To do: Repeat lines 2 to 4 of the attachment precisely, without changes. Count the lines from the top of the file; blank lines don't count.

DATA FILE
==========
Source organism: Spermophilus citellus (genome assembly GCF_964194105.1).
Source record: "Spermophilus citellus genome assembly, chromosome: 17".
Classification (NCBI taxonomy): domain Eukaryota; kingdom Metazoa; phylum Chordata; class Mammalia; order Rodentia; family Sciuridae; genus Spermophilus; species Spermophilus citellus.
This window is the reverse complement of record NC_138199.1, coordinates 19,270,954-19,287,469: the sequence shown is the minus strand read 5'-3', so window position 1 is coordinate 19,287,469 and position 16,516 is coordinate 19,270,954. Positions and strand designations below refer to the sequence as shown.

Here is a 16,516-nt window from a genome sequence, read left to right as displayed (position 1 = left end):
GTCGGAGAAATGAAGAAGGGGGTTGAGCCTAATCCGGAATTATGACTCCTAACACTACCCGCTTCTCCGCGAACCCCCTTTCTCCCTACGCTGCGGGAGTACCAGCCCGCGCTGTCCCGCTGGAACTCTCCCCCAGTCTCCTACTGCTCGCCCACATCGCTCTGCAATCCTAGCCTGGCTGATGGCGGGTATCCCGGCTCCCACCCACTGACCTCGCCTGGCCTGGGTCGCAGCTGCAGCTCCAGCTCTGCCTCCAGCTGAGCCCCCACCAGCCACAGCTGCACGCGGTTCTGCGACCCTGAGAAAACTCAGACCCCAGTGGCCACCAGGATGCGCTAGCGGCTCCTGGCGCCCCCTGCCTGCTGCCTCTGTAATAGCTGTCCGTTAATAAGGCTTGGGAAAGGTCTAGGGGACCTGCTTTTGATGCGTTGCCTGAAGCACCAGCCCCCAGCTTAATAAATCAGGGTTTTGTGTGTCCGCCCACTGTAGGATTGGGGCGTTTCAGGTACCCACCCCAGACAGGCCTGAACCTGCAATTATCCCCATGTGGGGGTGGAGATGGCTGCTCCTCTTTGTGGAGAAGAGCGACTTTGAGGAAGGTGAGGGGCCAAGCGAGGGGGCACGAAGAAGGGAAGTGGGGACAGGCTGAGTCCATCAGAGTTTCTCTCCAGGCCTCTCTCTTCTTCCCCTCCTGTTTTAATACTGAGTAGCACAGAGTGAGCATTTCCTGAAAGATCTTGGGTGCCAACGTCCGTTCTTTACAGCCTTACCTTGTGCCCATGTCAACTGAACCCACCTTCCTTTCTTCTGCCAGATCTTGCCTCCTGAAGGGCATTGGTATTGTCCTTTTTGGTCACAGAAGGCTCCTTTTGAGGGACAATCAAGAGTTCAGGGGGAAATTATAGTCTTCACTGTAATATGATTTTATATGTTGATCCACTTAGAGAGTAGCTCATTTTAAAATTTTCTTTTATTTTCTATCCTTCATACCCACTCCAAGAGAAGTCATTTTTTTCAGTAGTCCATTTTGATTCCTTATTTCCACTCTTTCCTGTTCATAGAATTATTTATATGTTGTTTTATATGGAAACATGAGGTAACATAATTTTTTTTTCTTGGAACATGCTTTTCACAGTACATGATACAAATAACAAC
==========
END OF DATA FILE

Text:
Source record: "Spermophilus citellus genome assembly, chromosome: 17".
Classification (NCBI taxonomy): domain Eukaryota; kingdom Metazoa; phylum Chordata; class Mammalia; order Rodentia; family Sciuridae; genus Spermophilus; species Spermophilus citellus.
This window is the reverse complement of record NC_138199.1, coordinates 19,270,954-19,287,469: the sequence shown is the minus strand read 5'-3', so window position 1 is coordinate 19,287,469 and position 16,516 is coordinate 19,270,954. Positions and strand designations below refer to the sequence as shown.